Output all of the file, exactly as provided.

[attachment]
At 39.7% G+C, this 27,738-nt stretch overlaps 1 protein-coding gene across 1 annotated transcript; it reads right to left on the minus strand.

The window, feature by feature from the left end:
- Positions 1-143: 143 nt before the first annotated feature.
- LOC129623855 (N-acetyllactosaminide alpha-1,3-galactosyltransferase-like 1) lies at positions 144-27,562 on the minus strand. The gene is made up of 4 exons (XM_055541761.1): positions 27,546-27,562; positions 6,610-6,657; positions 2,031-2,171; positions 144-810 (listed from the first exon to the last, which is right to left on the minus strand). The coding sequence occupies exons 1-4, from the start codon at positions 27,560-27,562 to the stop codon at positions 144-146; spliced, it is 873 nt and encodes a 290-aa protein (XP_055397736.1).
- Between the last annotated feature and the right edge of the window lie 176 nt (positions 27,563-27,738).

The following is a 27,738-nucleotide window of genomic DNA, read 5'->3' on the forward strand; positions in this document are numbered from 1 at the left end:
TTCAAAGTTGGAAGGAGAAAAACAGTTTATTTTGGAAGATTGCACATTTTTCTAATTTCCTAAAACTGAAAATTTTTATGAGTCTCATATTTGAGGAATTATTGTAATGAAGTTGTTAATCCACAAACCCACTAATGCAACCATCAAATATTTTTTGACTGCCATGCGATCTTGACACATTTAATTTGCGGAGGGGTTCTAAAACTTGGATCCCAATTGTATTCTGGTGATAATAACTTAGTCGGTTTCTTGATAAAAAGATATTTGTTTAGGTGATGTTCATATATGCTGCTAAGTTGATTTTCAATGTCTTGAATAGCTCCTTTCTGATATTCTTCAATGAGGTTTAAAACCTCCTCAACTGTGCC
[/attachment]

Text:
At 39.7% G+C, this 27,738-nt stretch overlaps 1 protein-coding gene across 1 annotated transcript; it reads right to left on the minus strand.

The window, feature by feature from the left end:
- Positions 1-143: 143 nt before the first annotated feature.
- LOC129623855 (N-acetyllactosaminide alpha-1,3-galactosyltransferase-like 1) lies at positions 144-27,562 on the minus strand. The gene is made up of 4 exons (XM_055541761.1): positions 27,546-27,562; positions 6,610-6,657; positions 2,031-2,171; positions 144-810 (listed from the first exon to the last, which is right to left on the minus strand). The coding sequence occupies exons 1-4, from the start codon at positions 27,560-27,562 to the stop codon at positions 144-146; spliced, it is 873 nt and encodes a 290-aa protein (XP_055397736.1).
- Between the last annotated feature and the right edge of the window lie 176 nt (positions 27,563-27,738).

The following is a 27,738-nucleotide window of genomic DNA, read 5'->3' on the forward strand; positions in this document are numbered from 1 at the left end:
TTCAAAGTTGGAAGGAGAAAAACAGTTTATTTTGGAAGATTGCACATTTTTCTAATTTCCTAAAACTGAAAATTTTTATGAGTCTCATATTTGAGGAATTATTGTAATGAAGTTGTTAATCCACAAACCCACTAATGCAACCATCAAATATTTTTTGACTGCCATGCGATCTTGACACATTTAATTTGCGGAGGGGTTCTAAAACTTGGATCCCAATTGTATTCTGGTGATAATAACTTAGTCGGTTTCTTGATAAAAAGATATTTGTTTAGGTGATGTTCATATATGCTGCTAAGTTGATTTTCAATGTCTTGAATAGCTCCTTTCTGATATTCTTCAATGAGGTTTAAAACCTCCTCAACTGTGCC